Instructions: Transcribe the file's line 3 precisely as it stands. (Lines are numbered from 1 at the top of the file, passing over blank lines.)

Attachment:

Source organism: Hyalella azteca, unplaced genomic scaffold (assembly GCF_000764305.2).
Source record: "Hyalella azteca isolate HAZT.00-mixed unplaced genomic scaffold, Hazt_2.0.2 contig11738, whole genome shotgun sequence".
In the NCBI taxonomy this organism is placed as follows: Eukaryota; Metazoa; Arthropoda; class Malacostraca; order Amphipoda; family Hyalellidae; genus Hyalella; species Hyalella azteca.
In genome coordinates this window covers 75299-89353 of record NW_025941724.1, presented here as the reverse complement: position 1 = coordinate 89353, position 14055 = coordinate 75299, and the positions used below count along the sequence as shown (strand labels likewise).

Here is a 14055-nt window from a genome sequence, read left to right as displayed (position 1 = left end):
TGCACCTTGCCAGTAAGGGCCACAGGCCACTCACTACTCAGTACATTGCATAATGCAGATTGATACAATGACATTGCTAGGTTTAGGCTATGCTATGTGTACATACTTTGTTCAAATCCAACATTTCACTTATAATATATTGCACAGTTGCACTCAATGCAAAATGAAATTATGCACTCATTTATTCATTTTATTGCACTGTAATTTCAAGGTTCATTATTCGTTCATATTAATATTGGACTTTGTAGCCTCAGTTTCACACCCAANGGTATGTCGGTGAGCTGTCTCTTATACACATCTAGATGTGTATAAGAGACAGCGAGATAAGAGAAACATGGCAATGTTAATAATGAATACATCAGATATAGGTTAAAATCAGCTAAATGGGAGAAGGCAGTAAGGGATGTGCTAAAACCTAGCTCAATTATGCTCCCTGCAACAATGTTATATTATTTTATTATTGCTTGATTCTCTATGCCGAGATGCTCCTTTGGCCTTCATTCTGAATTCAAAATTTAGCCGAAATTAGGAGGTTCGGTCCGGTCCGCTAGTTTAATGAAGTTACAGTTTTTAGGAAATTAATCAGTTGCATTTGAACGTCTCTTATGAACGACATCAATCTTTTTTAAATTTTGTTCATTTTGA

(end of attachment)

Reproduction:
In the NCBI taxonomy this organism is placed as follows: Eukaryota; Metazoa; Arthropoda; class Malacostraca; order Amphipoda; family Hyalellidae; genus Hyalella; species Hyalella azteca.